Monica Torres via The Ladders
Facebook COO Sheryl Sandberg once said that “the most important career choice you’ll make is who you marry.” She recognizes that choosing your romantic partner makes you vulnerable. At best, their support can open you up to new experiences and make you dream bigger than you ever would have alone. But when you tie yourself to the wrong mate, it’s a bad decision that can ruin your career.
Take the minor grievance of your partner looking at your phone over you. If your partner is constantly on their phone at home, that phone snubbing creates relationship tension you’ll carry into your work. Your job performance will suffer. Your job satisfaction will tank. It goes to show that our partners have a hold on us — they can use it to advance or hold back our careers.
At worst, you have what happened to Eric Abramovitz.
In 2013, Abramovitz was a McGill University student and one of the top clarinetists in Canada. Since he was seven years old, he had been working towards the dream of getting a bachelor’s degree at Colburn Conservatory of Music in Los Angeles on a full scholarship, a dream worth about $50,000 a year, and finally, his dream had been realized. He had gotten accepted. He would be studying under top clarinetist Yehuda Gilad.
Only he never found out. His girlfriend, Jennifer Lee, who was also a student at McGill, had access to his email and passwords. She saw the email and made a drastic decision that would radically change the course of Abramovitz’s life. Posing as Abramovitz in an email, Lee rejected the offer.
“Scared he would move away and perhaps no longer be in a relationship with her, Lee deleted the email,” the Montreal Gazette reports. She even went one more step forward in her nefarious scheme and pretended to be Gilad. Lee created a fake Gmail and posing as Gilad, rejected Abramovitz personally. Abramovitz said it was one of the most “shattering” moments of his life.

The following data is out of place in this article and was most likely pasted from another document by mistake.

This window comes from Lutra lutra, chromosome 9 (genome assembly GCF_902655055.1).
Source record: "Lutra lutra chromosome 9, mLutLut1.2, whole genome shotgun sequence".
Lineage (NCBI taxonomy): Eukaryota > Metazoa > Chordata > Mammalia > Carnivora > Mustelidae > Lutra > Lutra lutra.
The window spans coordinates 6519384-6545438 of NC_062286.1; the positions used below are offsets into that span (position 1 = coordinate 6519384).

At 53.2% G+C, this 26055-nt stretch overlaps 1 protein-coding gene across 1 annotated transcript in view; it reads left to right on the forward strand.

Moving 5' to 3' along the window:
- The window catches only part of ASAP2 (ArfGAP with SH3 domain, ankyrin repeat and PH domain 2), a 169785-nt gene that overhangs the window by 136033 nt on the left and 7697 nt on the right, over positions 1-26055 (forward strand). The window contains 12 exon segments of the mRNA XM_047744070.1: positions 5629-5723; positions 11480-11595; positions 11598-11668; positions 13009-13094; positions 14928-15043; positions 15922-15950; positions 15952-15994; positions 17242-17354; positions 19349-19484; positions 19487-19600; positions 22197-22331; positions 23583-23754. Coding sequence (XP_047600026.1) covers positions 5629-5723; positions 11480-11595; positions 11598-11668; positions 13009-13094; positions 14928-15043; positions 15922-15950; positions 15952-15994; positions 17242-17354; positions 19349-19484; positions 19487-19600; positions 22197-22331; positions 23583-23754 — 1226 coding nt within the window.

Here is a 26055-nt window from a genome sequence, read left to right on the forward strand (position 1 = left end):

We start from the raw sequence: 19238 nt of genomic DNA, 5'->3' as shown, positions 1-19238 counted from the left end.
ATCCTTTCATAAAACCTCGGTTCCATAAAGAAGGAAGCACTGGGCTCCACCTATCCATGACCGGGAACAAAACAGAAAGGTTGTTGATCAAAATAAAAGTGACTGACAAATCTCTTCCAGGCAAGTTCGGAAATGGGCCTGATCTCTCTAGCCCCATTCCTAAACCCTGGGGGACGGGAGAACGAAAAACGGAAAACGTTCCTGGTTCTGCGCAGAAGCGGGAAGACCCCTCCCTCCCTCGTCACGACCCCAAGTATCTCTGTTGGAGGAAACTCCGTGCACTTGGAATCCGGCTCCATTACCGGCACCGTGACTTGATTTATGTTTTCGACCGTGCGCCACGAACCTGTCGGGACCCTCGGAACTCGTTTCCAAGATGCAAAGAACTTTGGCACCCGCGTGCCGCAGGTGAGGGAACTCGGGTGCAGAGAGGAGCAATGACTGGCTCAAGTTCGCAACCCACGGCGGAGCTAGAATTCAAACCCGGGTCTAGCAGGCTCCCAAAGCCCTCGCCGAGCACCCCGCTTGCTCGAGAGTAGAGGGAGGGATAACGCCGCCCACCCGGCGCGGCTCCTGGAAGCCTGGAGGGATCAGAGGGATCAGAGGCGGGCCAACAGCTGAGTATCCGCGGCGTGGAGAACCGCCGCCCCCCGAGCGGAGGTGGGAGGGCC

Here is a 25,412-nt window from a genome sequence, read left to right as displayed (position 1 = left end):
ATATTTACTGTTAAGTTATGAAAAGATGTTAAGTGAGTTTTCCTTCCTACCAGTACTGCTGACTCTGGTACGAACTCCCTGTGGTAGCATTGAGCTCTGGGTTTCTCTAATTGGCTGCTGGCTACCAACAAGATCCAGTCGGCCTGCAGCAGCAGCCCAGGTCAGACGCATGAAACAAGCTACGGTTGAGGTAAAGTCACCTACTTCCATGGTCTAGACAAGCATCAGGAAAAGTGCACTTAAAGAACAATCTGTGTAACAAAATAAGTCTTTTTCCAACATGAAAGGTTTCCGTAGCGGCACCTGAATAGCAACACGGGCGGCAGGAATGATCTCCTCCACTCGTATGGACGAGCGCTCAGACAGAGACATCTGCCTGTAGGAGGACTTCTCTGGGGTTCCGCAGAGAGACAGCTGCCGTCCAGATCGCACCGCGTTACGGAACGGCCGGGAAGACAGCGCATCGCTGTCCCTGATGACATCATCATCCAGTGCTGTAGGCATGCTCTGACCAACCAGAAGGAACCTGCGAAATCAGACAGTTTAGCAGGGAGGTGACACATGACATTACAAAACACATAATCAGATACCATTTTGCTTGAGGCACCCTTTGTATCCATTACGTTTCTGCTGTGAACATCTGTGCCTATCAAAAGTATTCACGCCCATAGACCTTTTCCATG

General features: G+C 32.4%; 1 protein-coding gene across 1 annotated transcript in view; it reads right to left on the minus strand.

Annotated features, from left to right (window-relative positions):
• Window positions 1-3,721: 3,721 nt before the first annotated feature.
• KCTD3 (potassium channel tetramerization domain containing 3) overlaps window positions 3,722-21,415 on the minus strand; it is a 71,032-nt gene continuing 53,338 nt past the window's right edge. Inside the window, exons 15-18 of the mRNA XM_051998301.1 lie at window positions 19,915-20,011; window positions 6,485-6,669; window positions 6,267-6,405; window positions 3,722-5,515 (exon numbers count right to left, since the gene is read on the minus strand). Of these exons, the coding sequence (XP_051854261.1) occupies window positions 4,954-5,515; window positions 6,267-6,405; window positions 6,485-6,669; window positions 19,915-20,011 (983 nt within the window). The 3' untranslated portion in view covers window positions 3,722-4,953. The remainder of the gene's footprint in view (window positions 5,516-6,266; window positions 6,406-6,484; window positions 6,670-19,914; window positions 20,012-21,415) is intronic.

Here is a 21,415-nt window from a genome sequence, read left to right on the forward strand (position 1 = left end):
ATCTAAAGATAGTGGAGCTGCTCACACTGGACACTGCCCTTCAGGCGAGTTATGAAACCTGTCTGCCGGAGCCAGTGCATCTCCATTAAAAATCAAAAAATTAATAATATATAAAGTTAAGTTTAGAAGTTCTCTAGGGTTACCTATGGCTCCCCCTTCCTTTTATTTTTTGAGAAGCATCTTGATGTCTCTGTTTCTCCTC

Abramovitz’s relationship with Lee ended a year later for “unrelated reasons.” It took years of following a hunch for Abramovitz to realize that he had been duped. When he finally took his ex to court for the deception, the Canadian judge sided with him and “against Ms. Lee for her despicable interference in Mr. Abramovitz’s career.”
Even without the full scholarship, Abramovitz still pursued his dream of becoming a clarinetist and completed his studies at McGill. But the deception had forever closed a door on a lost educational opportunity and financial income.
“It is difficult to quantify such a loss,” Ontario Superior Court judge David L. Corbett wrote in his ruling. “Mr. Abramovitz’s life and career have continued. Imagining how his life would have been different if he had studied for two years under Mr. Gilad, and earned his teacher’s respect and support, requires more speculation than the law permits. One hears … of the ‘big breaks’ that can launch a promising artist to a stratospheric career.”
Since the deception, Abramovitz has continued his dream despite the setback. He has accepted a position with the Toronto Symphony Orchestra, and yes, even has a new girlfriend.
“It’s very hard to know what my path would have been had this not happened,” he said. “But I am happy and proud of myself because I landed on my feet.”
His experience is a cautionary tale for us all on who we should trust. “I would like to think that since my first relationship my judgment of character has improved just a little bit,” Abramovitz now says about the experience.
Let’s hope it does not take getting betrayed like Abramovitz did for us to realize which partner is helping or hurting our careers.
This article originally appeared on The Ladders.
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